‘George Floyd Law’ Passes First Policy Committee

Friday, August 7, 2020

Sacramento, CA – Assemblymember Chris Holden’s police reform legislation, AB 1022, passed in the Senate Public Safety Committee today with a 5-1 vote. The bill establishes clear guidelines for police responsibility and accountability when witnessing excessive force by another member of law enforcement.

"Americans across the nation demand more accountability in our criminal justice system," said California Attorney General Xavier Becerra. "It's going to take sustained, thoughtful reform like Assembly Bill 1022 to help answer the call. At the California Department of Justice, we're committed to partnering with our legislators and stakeholders across the state to help get the job done. I commend Assemblymember Holden and his colleagues for getting this bill through the Senate Public Safety Committee. It's time for important policies like a peace officer’s duty to intervene to be more than just recommendations. We're ready for them to be the law of the land."

California law requires police officers to intercede when present and observing another officer using force that is beyond that which is necessary, but there are no universal measures used to determine that an officer has in fact interceded. In the case of George Floyd, a lawyer for one of the accused junior officers argued that there was intervention because the junior officer asked the supervising officer if they should turn Floyd on his side.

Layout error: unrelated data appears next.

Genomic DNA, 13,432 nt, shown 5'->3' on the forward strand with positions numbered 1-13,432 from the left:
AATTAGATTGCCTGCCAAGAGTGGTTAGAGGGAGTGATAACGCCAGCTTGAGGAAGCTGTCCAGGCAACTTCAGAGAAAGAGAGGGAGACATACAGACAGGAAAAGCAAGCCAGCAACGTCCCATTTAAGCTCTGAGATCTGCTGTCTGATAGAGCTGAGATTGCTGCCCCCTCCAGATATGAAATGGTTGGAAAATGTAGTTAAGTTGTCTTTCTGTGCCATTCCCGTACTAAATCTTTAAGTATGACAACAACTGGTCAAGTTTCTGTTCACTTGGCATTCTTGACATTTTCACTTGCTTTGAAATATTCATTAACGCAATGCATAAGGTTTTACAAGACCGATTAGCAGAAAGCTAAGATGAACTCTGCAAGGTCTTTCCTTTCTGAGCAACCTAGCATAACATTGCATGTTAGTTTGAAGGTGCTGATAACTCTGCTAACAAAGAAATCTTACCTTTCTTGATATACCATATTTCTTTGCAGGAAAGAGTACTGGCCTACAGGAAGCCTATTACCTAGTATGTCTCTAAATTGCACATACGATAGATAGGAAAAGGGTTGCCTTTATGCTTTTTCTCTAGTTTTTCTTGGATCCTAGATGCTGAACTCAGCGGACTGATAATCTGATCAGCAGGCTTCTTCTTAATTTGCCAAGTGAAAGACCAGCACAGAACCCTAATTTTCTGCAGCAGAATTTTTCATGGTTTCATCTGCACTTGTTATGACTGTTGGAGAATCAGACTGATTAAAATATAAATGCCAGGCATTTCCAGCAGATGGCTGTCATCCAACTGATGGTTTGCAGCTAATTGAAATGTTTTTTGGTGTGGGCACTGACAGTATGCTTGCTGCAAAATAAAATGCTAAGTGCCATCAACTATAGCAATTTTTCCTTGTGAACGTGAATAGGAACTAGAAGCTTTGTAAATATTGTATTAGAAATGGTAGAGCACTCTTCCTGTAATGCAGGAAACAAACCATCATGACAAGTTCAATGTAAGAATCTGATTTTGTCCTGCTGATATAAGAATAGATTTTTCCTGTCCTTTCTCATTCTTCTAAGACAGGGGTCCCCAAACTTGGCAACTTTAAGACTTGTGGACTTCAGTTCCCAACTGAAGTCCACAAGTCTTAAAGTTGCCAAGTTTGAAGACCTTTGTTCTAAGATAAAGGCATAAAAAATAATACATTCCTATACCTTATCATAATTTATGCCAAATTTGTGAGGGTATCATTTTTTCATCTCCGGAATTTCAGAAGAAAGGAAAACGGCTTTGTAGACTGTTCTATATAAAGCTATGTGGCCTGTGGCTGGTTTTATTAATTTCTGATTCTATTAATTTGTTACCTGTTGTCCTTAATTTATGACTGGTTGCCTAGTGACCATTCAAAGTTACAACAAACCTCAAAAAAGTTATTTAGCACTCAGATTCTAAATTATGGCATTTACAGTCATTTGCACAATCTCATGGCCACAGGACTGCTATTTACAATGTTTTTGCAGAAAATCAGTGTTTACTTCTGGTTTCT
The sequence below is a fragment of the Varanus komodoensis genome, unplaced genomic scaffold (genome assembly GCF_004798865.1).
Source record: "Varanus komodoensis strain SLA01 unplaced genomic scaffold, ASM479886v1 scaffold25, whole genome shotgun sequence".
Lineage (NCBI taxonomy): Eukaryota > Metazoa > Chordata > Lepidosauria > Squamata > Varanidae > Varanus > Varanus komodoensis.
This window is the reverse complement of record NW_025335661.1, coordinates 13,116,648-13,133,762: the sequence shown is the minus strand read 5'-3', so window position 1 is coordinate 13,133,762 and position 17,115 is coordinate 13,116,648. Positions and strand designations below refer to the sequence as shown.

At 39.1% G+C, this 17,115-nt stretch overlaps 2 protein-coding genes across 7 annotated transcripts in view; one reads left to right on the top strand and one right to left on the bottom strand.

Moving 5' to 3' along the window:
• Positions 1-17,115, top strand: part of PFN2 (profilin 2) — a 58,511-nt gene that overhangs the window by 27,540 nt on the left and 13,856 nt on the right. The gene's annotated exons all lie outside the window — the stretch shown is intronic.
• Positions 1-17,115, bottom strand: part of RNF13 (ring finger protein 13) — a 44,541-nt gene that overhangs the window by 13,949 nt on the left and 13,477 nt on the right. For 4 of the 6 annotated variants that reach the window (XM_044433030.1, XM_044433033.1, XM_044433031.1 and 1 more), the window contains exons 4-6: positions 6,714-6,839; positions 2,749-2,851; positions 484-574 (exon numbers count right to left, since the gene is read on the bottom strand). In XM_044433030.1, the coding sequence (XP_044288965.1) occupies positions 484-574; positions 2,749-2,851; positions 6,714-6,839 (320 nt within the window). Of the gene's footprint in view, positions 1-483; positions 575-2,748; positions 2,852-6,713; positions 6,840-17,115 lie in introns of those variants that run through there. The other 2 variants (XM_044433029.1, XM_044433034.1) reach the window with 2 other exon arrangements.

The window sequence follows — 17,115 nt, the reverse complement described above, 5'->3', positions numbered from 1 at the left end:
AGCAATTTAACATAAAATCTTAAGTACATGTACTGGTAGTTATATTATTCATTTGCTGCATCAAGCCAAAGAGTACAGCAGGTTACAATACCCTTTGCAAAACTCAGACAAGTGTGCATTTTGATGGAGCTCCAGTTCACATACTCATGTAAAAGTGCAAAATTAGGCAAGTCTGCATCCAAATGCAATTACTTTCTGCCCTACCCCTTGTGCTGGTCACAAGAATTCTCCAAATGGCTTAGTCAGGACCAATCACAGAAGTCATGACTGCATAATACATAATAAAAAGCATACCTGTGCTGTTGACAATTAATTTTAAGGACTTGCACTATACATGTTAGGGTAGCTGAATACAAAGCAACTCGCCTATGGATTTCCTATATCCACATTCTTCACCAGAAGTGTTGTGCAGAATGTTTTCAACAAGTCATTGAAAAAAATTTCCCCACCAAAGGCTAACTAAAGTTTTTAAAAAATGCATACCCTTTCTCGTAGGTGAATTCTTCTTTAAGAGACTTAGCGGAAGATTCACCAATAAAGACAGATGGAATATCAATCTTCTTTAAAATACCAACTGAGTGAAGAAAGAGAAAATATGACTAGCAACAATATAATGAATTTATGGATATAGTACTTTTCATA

“We were outraged when we watched the killing of George Floyd by a Minneapolis police officer from a knee to the neck,” said Assemblymember Chris Holden. “Equally disturbing, was the lack of intervention from the police officers who witnessed a clear use of excessive force.”

AB 1022 provides a selection of techniques to establish that an officer has in fact attempted to intercede. The bill also expands on current law to disqualify a person from being a police officer if they used excessive force that resulted in great bodily injury or death or to have failed to intercede in that incident.

If the bill becomes law, police officers would be required to intercede when witnessing excessive force under the updated guidelines and report the incident in real time to dispatch or the watch commander.  Failure to intercede by a police officer would make them an accessory to any crime committed by an offending officer.  Retaliation against officers that report violations of law or regulation of another officer to a supervisor would be prohibited.

 “From Rodney King in 1991 to Stephon Clark in 2018, California has a bad a history with excessive use of force by police officers,” continued Holden. “With protection from the law, this legislation compels police officers to do the right thing.”